Which Joe gave his name to ‘sloppy joes’? We look at five interesting sandwiches and their lexical origins.
Involving the second and no higher power of an unknown quantity or variable.‘a quadratic equation’
- ‘Find the 2 roots and a continued fraction for a root of these quadratic equations.’
- ‘If f = 0, then the quartic in y is actually a quadratic equation in the variable y 2.’
- ‘Smith also extended Gauss's theorem on real quadratic forms to complex quadratic forms.’
- ‘He was able to use his methods to prove many results in the theory of quadratic forms and number theory.’
- ‘In 1826 Cauchy, in the context of quadratic forms in n variables, used the term ‘tableau’ for the matrix of coefficients.’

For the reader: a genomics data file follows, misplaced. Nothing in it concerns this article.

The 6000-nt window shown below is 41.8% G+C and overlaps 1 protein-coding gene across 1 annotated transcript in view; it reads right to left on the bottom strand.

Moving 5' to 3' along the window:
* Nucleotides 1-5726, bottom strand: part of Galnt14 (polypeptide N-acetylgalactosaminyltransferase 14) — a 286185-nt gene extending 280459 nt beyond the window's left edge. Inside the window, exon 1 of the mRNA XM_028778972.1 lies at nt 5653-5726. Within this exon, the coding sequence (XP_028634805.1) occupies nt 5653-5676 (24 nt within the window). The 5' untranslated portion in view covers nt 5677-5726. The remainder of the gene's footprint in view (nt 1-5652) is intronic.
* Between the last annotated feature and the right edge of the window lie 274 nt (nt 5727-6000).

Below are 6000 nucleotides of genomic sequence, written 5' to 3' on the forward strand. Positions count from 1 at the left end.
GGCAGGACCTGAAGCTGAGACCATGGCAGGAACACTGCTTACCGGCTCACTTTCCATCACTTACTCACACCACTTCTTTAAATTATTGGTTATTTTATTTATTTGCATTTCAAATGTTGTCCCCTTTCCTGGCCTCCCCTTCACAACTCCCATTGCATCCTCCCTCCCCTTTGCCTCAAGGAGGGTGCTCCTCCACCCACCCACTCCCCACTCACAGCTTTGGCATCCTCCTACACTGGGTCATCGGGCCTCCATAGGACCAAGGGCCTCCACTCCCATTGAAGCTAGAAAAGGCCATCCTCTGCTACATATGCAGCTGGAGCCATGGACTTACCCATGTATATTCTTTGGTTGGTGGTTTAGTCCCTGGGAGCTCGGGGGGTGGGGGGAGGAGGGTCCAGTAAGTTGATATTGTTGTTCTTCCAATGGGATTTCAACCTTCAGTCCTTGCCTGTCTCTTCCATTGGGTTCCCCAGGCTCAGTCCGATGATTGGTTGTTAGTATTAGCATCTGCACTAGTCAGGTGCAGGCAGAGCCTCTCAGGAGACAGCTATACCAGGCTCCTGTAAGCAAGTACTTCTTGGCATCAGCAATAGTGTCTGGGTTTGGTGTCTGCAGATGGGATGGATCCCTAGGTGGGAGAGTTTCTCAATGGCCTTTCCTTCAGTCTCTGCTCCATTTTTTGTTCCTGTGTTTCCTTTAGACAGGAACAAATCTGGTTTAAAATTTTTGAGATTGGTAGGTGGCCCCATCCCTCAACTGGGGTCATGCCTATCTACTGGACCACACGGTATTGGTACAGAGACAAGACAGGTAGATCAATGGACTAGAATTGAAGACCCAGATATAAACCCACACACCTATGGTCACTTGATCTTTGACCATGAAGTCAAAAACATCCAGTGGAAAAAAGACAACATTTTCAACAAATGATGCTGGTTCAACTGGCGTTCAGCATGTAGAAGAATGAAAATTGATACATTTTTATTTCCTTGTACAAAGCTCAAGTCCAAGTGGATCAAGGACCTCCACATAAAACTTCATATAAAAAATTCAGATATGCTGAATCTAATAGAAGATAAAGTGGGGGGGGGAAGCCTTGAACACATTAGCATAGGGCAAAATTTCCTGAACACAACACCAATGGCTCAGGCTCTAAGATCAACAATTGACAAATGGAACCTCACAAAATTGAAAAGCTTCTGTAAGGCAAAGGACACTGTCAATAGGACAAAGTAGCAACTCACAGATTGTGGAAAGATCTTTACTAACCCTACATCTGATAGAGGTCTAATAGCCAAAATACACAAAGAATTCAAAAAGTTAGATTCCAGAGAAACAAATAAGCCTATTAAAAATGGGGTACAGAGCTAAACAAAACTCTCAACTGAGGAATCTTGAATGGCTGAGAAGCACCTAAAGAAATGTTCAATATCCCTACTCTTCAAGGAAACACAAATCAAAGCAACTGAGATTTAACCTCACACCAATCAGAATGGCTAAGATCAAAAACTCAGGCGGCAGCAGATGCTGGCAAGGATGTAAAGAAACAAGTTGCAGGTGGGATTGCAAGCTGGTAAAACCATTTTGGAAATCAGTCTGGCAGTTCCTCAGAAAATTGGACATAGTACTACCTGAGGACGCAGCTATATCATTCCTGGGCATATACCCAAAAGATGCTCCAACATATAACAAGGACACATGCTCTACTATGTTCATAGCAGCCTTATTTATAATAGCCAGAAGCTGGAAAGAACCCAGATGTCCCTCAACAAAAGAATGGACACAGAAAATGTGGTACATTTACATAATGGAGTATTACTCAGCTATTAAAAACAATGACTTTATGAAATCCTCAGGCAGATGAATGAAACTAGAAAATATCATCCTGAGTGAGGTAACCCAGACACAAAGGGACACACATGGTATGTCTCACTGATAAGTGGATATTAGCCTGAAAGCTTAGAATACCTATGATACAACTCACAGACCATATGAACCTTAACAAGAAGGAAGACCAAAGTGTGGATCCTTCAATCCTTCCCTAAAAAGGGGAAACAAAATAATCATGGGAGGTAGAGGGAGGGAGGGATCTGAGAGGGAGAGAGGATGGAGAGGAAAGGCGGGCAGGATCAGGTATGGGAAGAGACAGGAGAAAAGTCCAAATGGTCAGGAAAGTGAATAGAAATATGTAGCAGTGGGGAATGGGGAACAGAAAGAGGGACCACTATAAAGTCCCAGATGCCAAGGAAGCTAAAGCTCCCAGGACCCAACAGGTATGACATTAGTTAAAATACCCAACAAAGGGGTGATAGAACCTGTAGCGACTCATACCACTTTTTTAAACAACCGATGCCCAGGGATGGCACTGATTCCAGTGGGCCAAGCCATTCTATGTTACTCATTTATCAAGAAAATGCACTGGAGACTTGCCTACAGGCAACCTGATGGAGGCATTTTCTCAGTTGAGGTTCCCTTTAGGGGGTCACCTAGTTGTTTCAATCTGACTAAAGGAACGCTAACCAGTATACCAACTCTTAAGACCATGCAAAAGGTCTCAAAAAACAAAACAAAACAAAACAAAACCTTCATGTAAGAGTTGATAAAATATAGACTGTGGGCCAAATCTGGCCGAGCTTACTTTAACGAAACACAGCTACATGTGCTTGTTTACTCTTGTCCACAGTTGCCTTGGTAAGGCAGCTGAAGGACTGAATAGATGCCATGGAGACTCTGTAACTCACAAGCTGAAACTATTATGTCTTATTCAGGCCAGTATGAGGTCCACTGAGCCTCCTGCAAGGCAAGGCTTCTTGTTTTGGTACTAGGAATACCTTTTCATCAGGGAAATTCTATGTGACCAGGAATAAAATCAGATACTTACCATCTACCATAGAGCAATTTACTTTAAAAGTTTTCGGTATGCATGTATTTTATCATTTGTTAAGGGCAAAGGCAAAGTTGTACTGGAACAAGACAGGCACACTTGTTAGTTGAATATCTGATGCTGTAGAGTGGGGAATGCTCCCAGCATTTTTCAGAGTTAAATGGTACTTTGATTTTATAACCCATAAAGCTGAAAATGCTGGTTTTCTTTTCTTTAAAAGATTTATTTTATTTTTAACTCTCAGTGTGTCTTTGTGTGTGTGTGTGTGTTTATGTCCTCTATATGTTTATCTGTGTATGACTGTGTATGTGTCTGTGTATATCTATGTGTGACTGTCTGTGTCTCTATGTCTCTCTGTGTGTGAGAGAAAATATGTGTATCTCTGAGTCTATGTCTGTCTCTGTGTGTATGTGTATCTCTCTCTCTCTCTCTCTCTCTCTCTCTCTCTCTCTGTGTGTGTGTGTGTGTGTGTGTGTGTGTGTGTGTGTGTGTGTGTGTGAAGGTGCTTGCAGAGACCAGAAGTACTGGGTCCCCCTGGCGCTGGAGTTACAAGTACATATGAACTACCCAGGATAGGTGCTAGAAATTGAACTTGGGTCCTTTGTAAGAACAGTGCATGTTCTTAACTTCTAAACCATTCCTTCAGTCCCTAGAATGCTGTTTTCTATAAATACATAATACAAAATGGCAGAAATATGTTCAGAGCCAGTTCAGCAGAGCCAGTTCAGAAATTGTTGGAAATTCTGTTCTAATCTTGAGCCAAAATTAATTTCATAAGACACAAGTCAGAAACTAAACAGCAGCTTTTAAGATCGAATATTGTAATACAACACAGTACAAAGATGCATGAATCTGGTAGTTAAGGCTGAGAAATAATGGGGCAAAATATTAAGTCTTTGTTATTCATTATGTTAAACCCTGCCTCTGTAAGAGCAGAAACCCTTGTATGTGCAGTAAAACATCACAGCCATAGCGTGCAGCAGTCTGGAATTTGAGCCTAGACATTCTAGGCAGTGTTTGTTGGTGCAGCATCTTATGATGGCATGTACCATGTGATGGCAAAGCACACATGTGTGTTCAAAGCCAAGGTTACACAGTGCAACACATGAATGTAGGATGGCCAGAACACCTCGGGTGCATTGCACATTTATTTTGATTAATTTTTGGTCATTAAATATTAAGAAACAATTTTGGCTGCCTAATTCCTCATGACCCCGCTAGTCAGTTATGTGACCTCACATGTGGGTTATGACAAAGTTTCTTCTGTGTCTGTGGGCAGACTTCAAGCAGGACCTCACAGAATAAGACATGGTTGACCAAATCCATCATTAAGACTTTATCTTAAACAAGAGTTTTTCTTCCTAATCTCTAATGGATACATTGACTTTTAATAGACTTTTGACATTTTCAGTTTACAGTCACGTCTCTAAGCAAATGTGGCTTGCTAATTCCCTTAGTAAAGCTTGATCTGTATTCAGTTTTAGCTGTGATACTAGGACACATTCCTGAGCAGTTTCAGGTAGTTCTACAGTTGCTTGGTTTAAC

A quadratic equation.
- ‘The sparseness of the quadratics is what is important here.’
- ‘This is certainly possible and the Babylonians' understanding of quadratics adds some weight to the claim.’
- ‘The thought that quadratics are now seen as ‘high brow’ really does, once again, make me despair.’
- ‘For that matter quadratics aren't all that tough.’
- ‘Historically, imaginary numbers first came to light when trying to solve cubic equations, rather than quadratics.’
Mid 17th century: from French quadratique or modern Latin quadraticus, from quadratus made square past participle of quadrare (see quadrate).
We take a look at several popular, though confusing, punctuation marks.
From Afghanistan to Zimbabwe, discover surprising and intriguing language facts from around the globe.
The definitions of ‘buddy’ and ‘bro’ in the OED have recently been revised. We explore their history and increase in popularity.